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North Macedonia could do better?

This piece was originally published on BiEPAG blog 
By: Nikola Ditrov nad Zoran Nechev

 

Less than three months since the EU “started the opening phase” of accession negotiations with North Macedonia, the European Commission 2022 country report has received little, to no public attention. What used to be the most eagerly awaited document on the state of reforms in the country has been reduced to few sporadic and largely technical news pieces. In contrast, the recent opening of the Bulgarian cultural centre in Ohrid named after the Bulgarian king Boris III who joined the Axis pact and in return received large parts of Macedonia and Thrace, created a public storm of condemnation and outrage.

The forced removal of its sign taking place on the day the EC Report was published received much more media attention. These developments underline a major concern the authors share: that identity politics and revisionist agendas defocus the country from what the accession process must be about – transformation of Macedonian society in line with the Copenhagen criteria.

The Report ignores this challenge when it describes the protests erupting in July as “protests … against the proposals designed to remove the obstacles to the opening of EU accession negotiations.” Similarly, referring to the “intense debates in Parliament” on these proposals, it does not acknowledge that the parliamentarians during the debate had had no access to one of the key elements of the proposals: the Bilateral protocol between North Macedonia and Bulgaria.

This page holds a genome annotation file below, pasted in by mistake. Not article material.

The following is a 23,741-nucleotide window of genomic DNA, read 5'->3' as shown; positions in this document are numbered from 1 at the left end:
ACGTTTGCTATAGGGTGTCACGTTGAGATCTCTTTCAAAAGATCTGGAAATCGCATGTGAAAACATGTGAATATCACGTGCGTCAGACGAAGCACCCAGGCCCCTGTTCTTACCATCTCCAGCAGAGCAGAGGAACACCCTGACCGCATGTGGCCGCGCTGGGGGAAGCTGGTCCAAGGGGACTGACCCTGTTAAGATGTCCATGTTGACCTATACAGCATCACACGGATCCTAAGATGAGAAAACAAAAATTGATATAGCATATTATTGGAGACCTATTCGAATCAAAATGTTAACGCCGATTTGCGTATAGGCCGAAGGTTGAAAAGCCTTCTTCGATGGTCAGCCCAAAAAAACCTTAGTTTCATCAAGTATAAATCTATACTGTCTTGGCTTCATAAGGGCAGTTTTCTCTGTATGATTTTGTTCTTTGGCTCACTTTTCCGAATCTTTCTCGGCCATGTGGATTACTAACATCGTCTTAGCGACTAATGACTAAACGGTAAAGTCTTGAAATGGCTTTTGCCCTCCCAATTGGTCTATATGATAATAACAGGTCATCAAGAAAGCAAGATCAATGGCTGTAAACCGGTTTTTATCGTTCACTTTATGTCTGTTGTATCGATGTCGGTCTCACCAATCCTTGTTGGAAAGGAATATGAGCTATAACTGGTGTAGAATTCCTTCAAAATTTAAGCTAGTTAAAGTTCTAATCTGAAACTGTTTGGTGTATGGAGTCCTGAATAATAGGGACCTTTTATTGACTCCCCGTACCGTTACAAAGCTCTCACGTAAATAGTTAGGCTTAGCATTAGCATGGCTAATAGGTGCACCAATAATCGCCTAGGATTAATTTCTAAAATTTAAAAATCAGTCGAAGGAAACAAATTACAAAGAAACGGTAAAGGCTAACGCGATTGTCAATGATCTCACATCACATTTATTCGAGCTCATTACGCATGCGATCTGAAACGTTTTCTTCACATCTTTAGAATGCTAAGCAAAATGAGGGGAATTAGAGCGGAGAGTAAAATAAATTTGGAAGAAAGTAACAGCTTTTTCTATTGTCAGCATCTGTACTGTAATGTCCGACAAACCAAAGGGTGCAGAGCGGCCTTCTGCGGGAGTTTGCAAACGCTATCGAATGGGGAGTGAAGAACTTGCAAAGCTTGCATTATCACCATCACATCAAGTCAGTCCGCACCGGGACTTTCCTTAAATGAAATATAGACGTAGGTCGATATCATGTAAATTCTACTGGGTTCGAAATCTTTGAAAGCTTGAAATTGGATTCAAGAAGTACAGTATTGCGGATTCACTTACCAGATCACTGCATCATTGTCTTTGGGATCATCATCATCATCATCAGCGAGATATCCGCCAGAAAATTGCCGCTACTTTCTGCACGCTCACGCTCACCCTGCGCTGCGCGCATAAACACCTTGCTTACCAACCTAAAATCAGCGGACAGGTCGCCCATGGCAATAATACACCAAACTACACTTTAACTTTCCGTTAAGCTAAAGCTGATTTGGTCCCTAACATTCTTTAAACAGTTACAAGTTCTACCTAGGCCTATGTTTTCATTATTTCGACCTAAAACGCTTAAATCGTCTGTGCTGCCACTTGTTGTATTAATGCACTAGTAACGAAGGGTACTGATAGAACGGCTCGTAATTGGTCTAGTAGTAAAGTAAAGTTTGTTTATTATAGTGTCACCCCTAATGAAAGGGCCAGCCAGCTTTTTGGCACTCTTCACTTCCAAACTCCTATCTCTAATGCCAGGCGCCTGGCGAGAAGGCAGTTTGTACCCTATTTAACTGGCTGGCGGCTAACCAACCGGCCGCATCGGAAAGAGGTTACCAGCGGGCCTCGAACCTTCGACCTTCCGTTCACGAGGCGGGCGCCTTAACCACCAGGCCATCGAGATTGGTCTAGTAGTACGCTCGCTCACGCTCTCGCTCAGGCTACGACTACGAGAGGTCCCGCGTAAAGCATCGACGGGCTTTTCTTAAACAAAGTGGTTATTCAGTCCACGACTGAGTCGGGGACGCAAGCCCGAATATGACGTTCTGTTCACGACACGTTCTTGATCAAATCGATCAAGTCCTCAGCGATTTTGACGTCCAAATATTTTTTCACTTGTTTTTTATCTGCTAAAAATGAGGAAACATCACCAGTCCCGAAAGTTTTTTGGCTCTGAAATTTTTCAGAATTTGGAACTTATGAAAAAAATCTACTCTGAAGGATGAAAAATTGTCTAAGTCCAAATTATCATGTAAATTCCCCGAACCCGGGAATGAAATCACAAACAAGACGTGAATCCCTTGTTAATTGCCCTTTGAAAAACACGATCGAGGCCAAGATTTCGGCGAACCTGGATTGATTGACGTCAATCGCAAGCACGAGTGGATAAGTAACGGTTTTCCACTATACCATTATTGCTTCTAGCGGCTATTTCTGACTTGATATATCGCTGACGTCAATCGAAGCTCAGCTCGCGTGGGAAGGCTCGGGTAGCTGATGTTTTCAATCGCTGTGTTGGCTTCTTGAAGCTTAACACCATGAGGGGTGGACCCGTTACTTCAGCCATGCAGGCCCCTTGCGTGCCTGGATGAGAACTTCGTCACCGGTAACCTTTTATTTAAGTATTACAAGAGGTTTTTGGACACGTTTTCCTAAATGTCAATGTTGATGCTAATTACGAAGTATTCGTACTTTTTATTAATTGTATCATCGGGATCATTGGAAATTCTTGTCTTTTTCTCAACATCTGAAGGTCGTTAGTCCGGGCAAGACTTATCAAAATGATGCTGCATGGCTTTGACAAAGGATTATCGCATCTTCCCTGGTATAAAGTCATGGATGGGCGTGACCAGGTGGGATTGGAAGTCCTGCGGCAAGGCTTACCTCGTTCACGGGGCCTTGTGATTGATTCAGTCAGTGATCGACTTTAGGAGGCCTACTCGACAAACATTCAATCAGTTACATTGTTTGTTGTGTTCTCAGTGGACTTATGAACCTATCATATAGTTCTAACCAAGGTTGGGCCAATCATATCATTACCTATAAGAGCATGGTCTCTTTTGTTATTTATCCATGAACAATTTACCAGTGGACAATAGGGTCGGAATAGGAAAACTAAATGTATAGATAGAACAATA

Notably, North Macedonia has reached a good level of preparation with regard to the Common Foreign and Security policy, making very good progress by fully aligning with the EU following Russia’s invasion of Ukraine, once again showcasing that it is a reliable partner to the EU. Furthermore, the Report takes note of the efforts citizens made in hosting refugees from Ukraine, who have been granted a temporary protection status.

The country ranks second in the region, after Montenegro, when it comes to overall preparedness for membership, being moderately prepared in most clusters. In the reporting period, it has made more progress than Kosovo, Serbia, and Bosnia and Herzegovina, but less than Albania and Montenegro.

The country continues to show its commitment and has delivered results in key fundamental areas. However, the European Commission warns of limited progress in addressing the outstanding recommendations made by the OSCE/ODIHR and the Venice Commission.

North Macedonia remains moderately prepared in terms of its public administration reform, but has made limited progress in this area due to the delay of key legislation promoting merit and countering cronyism. The Commission again praises the work of the State Commission for Prevention of Corruption in this regard, but calls for more support and follow up on its findings. The country has achieved some level of preparation / is moderately prepared in the prevention and fight against corruption. Some progress has been made, including with building a track record on investigating, prosecuting and trying several corruption cases, including at a high level.

When it comes to the work of the Parliament, the Report acknowledges challenges in terms of the usage of the shortened procedure. Namely, out of 213 pieces of legislation adopted by the Parliament in 2021, 81 were processed under this shortened procedure. The usage of the ‘EU flag’ procedure is also being questioned.

Lack of progress in implementing the commitments made from the ‘Jean Monnet Dialogue’ has been mentioned explicitly, which includes amending the rules of procedure, increased governmental oversight, public hearings, the parliamentary calendar and procedures for EU-flagged laws.

The National Council for EU Integration within the Parliament should do much more in order to secure broad consensus on the EU agenda. All involved actors regardless should take their part of the responsibility for advancing North Macadonia in the EE accession process.

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